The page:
Wednesday, May 1, 2019

Marinwood CSD needs to know the definition of Petty Cash

Petty cash

From Wikipedia, the free encyclopedia

Petty cash is a small amount of discretionary funds in the form of cash used for expenditures where it is not sensible to make any disbursement by cheque, because of the inconvenience and costs of writing, signing, and then cashing the cheque.[1]

The most common way of accounting for petty cash expenditures is to use the imprest system.[2] The initial fund would be created by issuing a cheque for the desired amount. An amount of $100 would typically be sufficient for most small business needs as the expenses to be covered are for small amounts. The bookkeeping entry for this initial fund would be to debit Petty Cash and credit bank account. This cheque would then be cashed to acquire the actual cash needed for payments.

As expenditures are made, the custodian of the fund (a bookkeeper or a member of the administration staff) will reimburse employees and receive a petty cash voucher with a receipt/invoice attached in return. At any given time, the total of cash on hand plus reimbursed vouchers must equal the original fund.

When the fund gets low, e.g. $20 remaining, the custodian requests a top up and submits the vouchers for reimbursement. Assuming the vouchers add up to $80, an $80 top up cheque is issued and an $80 debit towards office expenses is recorded. Once the cheque is cashed, the custodian again has cash at the original amount of $100.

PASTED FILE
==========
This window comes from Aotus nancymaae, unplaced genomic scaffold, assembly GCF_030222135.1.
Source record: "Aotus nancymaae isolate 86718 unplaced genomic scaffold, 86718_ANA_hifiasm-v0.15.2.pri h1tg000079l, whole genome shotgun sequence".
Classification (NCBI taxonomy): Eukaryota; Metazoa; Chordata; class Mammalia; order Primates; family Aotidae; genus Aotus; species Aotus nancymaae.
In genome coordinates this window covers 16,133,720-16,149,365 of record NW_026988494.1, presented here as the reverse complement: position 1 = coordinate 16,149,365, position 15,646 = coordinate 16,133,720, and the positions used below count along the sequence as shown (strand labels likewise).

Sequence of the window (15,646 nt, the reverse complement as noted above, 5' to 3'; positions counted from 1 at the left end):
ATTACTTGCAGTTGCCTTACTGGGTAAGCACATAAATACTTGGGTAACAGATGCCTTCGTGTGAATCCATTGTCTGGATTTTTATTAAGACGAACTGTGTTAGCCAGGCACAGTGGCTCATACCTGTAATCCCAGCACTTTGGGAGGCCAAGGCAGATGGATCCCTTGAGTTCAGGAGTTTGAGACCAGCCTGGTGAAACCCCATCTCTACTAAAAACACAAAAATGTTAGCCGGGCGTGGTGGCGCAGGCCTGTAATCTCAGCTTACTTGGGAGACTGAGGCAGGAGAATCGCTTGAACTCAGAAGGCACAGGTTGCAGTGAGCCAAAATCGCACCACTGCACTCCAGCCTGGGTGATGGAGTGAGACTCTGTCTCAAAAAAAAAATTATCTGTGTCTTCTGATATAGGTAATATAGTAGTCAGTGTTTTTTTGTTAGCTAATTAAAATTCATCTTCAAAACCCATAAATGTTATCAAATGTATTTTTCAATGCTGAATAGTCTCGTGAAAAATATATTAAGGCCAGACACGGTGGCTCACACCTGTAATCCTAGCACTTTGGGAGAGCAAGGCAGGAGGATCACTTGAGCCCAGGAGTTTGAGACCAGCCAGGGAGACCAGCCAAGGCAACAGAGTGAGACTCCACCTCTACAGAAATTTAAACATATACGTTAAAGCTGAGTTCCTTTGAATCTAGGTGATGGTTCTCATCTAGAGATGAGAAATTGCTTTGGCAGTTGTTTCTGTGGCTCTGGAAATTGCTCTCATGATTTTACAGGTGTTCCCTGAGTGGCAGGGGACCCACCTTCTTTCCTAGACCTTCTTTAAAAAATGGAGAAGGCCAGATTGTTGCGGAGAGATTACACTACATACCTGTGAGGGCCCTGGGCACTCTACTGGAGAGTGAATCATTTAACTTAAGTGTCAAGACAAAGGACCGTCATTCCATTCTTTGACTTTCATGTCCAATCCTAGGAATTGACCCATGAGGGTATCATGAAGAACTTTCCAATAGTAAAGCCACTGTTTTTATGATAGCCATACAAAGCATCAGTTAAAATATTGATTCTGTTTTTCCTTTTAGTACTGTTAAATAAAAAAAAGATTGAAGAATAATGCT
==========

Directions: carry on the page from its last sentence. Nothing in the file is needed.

Audit controls[edit]

Oversight of petty cash is important because of the potential for abuse. Examples of petty cash controls include a limit (such as 10% of the total fund) on disbursements and monthly audits by someone other than the custodian.[3] Use of petty cash is sufficiently widespread that vouchers for use in reimbursement are available at any office supply store.

The petty cash daybook is one of the daybooks used in bookkeeping and the double-entry bookkeeping system.[4]

^ P. Hosein (29 July 1988). Principles of Accounts (Cxc). Heinemann. p. 92. ISBN 978-0-435-98309-3.
^ Alan Trenerry (1999). Principles of Internal Control. UNSW Press. pp. 125–. ISBN 978-0-86840-401-1.
^ Peggy M. Jackson (28 November 2006). Sarbanes-Oxley for Small Businesses: Leveraging Compliance for Maximum Advantage. John Wiley & Sons. pp. 101–. ISBN 978-0-470-05004-0.
^ Diane Canwell; Jon Sutherland (2005). BTEC First Business. Nelson Thornes. pp. 105–. ISBN 978-0-7487-9431-7.

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